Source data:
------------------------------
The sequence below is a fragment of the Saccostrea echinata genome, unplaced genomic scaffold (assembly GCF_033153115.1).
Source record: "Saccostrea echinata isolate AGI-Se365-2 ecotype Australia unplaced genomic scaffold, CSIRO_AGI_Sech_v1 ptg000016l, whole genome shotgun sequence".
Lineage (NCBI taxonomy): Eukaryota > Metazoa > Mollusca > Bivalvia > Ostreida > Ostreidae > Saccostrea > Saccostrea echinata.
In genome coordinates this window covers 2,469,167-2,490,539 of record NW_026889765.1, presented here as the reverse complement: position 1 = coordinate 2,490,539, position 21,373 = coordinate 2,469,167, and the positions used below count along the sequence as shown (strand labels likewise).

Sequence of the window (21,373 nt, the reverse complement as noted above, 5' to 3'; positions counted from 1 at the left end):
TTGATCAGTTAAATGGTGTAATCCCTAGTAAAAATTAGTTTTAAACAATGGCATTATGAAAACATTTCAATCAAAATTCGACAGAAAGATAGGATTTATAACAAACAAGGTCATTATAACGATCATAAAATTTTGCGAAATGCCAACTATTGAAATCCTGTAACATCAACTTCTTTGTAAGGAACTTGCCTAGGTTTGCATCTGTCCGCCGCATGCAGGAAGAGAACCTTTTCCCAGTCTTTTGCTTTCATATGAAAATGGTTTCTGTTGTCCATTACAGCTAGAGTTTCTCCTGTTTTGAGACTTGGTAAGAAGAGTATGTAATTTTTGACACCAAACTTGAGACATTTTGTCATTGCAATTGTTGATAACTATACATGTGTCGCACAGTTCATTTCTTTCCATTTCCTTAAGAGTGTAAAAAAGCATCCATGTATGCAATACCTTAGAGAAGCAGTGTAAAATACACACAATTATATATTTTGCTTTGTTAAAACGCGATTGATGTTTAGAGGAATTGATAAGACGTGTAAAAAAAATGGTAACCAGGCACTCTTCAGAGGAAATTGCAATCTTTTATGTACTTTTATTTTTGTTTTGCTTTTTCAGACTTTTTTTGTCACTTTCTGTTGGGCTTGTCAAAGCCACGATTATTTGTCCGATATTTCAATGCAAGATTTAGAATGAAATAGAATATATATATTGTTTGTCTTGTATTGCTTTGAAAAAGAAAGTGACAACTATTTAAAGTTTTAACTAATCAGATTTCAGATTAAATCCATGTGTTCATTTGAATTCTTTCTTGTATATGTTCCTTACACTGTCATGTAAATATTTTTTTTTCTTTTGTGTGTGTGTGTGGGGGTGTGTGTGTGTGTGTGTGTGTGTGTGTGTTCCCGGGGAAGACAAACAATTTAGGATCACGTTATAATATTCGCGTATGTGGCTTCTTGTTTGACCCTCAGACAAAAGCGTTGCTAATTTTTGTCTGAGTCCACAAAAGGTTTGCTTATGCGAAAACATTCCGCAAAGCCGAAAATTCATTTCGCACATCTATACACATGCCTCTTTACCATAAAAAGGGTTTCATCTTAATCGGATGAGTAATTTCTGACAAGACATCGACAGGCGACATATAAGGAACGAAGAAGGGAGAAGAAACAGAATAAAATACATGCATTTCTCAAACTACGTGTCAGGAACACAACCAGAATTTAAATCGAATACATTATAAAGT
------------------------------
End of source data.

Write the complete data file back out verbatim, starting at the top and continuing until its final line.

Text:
The sequence below is a fragment of the Saccostrea echinata genome, unplaced genomic scaffold (assembly GCF_033153115.1).
Source record: "Saccostrea echinata isolate AGI-Se365-2 ecotype Australia unplaced genomic scaffold, CSIRO_AGI_Sech_v1 ptg000016l, whole genome shotgun sequence".
Lineage (NCBI taxonomy): Eukaryota > Metazoa > Mollusca > Bivalvia > Ostreida > Ostreidae > Saccostrea > Saccostrea echinata.
In genome coordinates this window covers 2,469,167-2,490,539 of record NW_026889765.1, presented here as the reverse complement: position 1 = coordinate 2,490,539, position 21,373 = coordinate 2,469,167, and the positions used below count along the sequence as shown (strand labels likewise).

Sequence of the window (21,373 nt, the reverse complement as noted above, 5' to 3'; positions counted from 1 at the left end):
TTGATCAGTTAAATGGTGTAATCCCTAGTAAAAATTAGTTTTAAACAATGGCATTATGAAAACATTTCAATCAAAATTCGACAGAAAGATAGGATTTATAACAAACAAGGTCATTATAACGATCATAAAATTTTGCGAAATGCCAACTATTGAAATCCTGTAACATCAACTTCTTTGTAAGGAACTTGCCTAGGTTTGCATCTGTCCGCCGCATGCAGGAAGAGAACCTTTTCCCAGTCTTTTGCTTTCATATGAAAATGGTTTCTGTTGTCCATTACAGCTAGAGTTTCTCCTGTTTTGAGACTTGGTAAGAAGAGTATGTAATTTTTGACACCAAACTTGAGACATTTTGTCATTGCAATTGTTGATAACTATACATGTGTCGCACAGTTCATTTCTTTCCATTTCCTTAAGAGTGTAAAAAAGCATCCATGTATGCAATACCTTAGAGAAGCAGTGTAAAATACACACAATTATATATTTTGCTTTGTTAAAACGCGATTGATGTTTAGAGGAATTGATAAGACGTGTAAAAAAAATGGTAACCAGGCACTCTTCAGAGGAAATTGCAATCTTTTATGTACTTTTATTTTTGTTTTGCTTTTTCAGACTTTTTTTGTCACTTTCTGTTGGGCTTGTCAAAGCCACGATTATTTGTCCGATATTTCAATGCAAGATTTAGAATGAAATAGAATATATATATTGTTTGTCTTGTATTGCTTTGAAAAAGAAAGTGACAACTATTTAAAGTTTTAACTAATCAGATTTCAGATTAAATCCATGTGTTCATTTGAATTCTTTCTTGTATATGTTCCTTACACTGTCATGTAAATATTTTTTTTTCTTTTGTGTGTGTGTGTGGGGGTGTGTGTGTGTGTGTGTGTGTGTGTGTGTTCCCGGGGAAGACAAACAATTTAGGATCACGTTATAATATTCGCGTATGTGGCTTCTTGTTTGACCCTCAGACAAAAGCGTTGCTAATTTTTGTCTGAGTCCACAAAAGGTTTGCTTATGCGAAAACATTCCGCAAAGCCGAAAATTCATTTCGCACATCTATACACATGCCTCTTTACCATAAAAAGGGTTTCATCTTAATCGGATGAGTAATTTCTGACAAGACATCGACAGGCGACATATAAGGAACGAAGAAGGGAGAAGAAACAGAATAAAATACATGCATTTCTCAAACTACGTGTCAGGAACACAACCAGAATTTAAATCGAATACATTATAAAGT